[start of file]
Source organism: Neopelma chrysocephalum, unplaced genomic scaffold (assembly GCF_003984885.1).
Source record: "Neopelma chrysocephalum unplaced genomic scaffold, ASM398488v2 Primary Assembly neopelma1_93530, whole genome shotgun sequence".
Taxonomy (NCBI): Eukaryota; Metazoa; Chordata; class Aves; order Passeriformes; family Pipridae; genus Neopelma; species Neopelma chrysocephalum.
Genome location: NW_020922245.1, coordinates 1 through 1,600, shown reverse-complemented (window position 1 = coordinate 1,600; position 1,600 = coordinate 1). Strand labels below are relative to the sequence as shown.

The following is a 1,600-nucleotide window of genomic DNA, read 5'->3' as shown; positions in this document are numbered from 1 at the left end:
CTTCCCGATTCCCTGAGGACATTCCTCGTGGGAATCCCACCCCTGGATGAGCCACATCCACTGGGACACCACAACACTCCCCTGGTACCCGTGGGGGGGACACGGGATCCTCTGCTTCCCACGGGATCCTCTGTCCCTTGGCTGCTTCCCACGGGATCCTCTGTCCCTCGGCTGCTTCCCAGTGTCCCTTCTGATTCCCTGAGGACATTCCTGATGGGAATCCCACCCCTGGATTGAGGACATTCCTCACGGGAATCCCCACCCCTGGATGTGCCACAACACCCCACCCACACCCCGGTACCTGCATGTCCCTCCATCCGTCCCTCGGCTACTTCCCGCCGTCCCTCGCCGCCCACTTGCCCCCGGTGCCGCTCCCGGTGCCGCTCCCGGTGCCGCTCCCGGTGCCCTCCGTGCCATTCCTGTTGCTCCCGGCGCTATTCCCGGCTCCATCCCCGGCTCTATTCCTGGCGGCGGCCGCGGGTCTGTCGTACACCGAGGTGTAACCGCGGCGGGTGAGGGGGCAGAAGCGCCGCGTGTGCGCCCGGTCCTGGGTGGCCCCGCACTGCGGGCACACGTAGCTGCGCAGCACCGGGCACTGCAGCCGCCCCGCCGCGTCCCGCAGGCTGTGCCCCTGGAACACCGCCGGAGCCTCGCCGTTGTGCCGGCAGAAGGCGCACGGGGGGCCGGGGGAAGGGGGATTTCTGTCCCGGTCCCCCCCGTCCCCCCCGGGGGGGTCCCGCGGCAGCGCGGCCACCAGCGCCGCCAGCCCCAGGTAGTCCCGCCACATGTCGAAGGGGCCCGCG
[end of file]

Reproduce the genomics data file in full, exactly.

Source organism: Neopelma chrysocephalum, unplaced genomic scaffold (assembly GCF_003984885.1).
Source record: "Neopelma chrysocephalum unplaced genomic scaffold, ASM398488v2 Primary Assembly neopelma1_93530, whole genome shotgun sequence".
Taxonomy (NCBI): Eukaryota; Metazoa; Chordata; class Aves; order Passeriformes; family Pipridae; genus Neopelma; species Neopelma chrysocephalum.
Genome location: NW_020922245.1, coordinates 1 through 1,600, shown reverse-complemented (window position 1 = coordinate 1,600; position 1,600 = coordinate 1). Strand labels below are relative to the sequence as shown.

The following is a 1,600-nucleotide window of genomic DNA, read 5'->3' as shown; positions in this document are numbered from 1 at the left end:
CTTCCCGATTCCCTGAGGACATTCCTCGTGGGAATCCCACCCCTGGATGAGCCACATCCACTGGGACACCACAACACTCCCCTGGTACCCGTGGGGGGGACACGGGATCCTCTGCTTCCCACGGGATCCTCTGTCCCTTGGCTGCTTCCCACGGGATCCTCTGTCCCTCGGCTGCTTCCCAGTGTCCCTTCTGATTCCCTGAGGACATTCCTGATGGGAATCCCACCCCTGGATTGAGGACATTCCTCACGGGAATCCCCACCCCTGGATGTGCCACAACACCCCACCCACACCCCGGTACCTGCATGTCCCTCCATCCGTCCCTCGGCTACTTCCCGCCGTCCCTCGCCGCCCACTTGCCCCCGGTGCCGCTCCCGGTGCCGCTCCCGGTGCCGCTCCCGGTGCCCTCCGTGCCATTCCTGTTGCTCCCGGCGCTATTCCCGGCTCCATCCCCGGCTCTATTCCTGGCGGCGGCCGCGGGTCTGTCGTACACCGAGGTGTAACCGCGGCGGGTGAGGGGGCAGAAGCGCCGCGTGTGCGCCCGGTCCTGGGTGGCCCCGCACTGCGGGCACACGTAGCTGCGCAGCACCGGGCACTGCAGCCGCCCCGCCGCGTCCCGCAGGCTGTGCCCCTGGAACACCGCCGGAGCCTCGCCGTTGTGCCGGCAGAAGGCGCACGGGGGGCCGGGGGAAGGGGGATTTCTGTCCCGGTCCCCCCCGTCCCCCCCGGGGGGGTCCCGCGGCAGCGCGGCCACCAGCGCCGCCAGCCCCAGGTAGTCCCGCCACATGTCGAAGGGGCCCGCG